They didn't develop the engine for UT3 and then added a couple of features so that they could license it to others... they developed the engine for the sole purpose of licencing it to others. using it for their own games was just a bonus. Epic Games major income comes from their engines.

Say, I assume you're not working in the gaming industry right? Have you ever seen the work of one of your "average commercial game developers" (i mean the code)? Have you ever seen the code of some of your "real" developers?  I assure you, pretty much every single one of those "average commercial game devlopers" could produce the same things that EG, Valve and ID produces. The only reason they don't is MONEY. Nothing else.

Also, who the hell needs vector drawing for games? SFML isn't even supposed to be a "engine". It's a fucking library for the very basic stuff. Has anyone of you ever written a game engine? Please stop talking if you actually haven't ever done anything like it.

General discussions / Is good enough?
« on: August 07, 2009, 01:02:22 am »
99% of the """"""""real""""""" developers just license engines because the developement of an own engine is more expensive. on the market at the moment there are the ID engines (tech 5 now), of course the unreal engine and the source engine, thats it. blizzard is one of the few companies who constantly develop new engines for their games.

and the guys who do write their own engines just do it because engines like Ogre3D lack a loooooot of features they need. it's not because ogre3d is too slow, or not well enough designed, it's just that it misses a lot of stuff (by the way studied the source engine source code when it leaked a few years ago and hell that thing was a fucking mess).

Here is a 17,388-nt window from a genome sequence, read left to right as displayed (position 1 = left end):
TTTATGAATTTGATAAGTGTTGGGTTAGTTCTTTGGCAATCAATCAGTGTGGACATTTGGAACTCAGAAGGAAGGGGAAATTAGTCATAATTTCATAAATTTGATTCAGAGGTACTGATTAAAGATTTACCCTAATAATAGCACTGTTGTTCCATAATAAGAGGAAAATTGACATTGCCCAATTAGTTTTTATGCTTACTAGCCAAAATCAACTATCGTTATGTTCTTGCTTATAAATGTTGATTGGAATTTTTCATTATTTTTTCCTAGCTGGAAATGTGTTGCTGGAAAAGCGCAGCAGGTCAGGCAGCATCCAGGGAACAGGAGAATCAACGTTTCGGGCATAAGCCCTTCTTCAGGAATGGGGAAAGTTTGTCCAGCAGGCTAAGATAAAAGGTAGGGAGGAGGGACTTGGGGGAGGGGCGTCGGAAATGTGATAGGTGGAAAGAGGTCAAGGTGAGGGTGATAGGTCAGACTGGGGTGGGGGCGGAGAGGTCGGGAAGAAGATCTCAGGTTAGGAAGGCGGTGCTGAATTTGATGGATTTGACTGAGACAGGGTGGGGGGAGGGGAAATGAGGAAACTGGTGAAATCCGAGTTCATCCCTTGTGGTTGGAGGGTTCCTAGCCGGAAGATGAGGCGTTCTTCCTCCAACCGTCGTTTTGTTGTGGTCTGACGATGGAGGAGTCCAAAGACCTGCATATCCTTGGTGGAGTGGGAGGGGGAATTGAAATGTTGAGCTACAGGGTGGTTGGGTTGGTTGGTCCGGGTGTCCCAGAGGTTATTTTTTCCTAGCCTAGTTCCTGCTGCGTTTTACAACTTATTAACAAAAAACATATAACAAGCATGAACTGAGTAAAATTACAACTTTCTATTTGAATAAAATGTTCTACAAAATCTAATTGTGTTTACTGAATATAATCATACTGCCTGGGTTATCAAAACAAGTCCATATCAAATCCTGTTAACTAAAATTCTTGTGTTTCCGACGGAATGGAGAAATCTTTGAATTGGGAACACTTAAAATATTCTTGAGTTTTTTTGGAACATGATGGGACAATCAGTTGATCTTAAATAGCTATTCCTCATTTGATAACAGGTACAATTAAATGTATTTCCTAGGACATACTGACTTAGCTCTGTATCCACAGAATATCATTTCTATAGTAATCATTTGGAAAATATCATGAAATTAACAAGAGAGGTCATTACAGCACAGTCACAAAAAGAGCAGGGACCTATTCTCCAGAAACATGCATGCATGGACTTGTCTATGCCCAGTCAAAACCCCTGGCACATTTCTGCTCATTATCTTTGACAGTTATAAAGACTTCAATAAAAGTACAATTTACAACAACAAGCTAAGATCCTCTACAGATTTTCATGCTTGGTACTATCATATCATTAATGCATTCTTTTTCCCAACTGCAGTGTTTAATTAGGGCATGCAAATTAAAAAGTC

in the realm of 2D games however, SFML is perfectly fine and probably the best thing you can use at the moment. the few "real" developers that you name so often (kyle gabler, petri purho) use SDL because they've written their engines years ago when SFML wasn't even around and they still use their old engines, thats why they don't need to switch to sfml. some even use totally different things (take derek yu for example, he built spelunky using some game creator)

in the realm of 2d games, there's very few things that you'd actually have to implement anyways, since 2d is not as complicated. 99% of 2d-game engines consists of actual game-stuff instead of graphics stuff.

so to simply answer the op's question: yes sfml is perfectly fine for 2d graphics. if you're talking about whole game engines sfml isn't one anyways.

Window / [COMPLICATED:] Dynamic Input Manager
« on: June 28, 2009, 12:32:16 am »

I'm writing a class that enables me to let the user decide what buttons he wants to press to access a certain function (basically something that enables the user to configure his keymapping for my games himself).

For obvious reasons, I need to save the configuration to and read it from a file (in my case i'm using xml files + tinyxml).

anyways, the keymapping in my class is saved like this:

Code: [Select]

std::vector<std::pair<std::string,sf::Key::Code>> m_actionlist;

a vector that is full of all the "action" configurations that are read from the config file. for example: one element of that vector could have the name "move player up" as the first member of that pair and sf::Key::Up as the second member (or whatever i write in that config file).

the problem now is, that there is no such thing as pure "numbers" in c++; when I read the corresponding for some action from the config file (for example, sf::Key::Up is something like 297 i think), I can  only read ints or doubles from the file.

now, I don't know how to dynamically assign these "numbers" to my vectors pair second member. something like this will obviously not compile

Code: [Select]

m_actionlist[current_iteration].second = myxmlfile.GetValue("Up")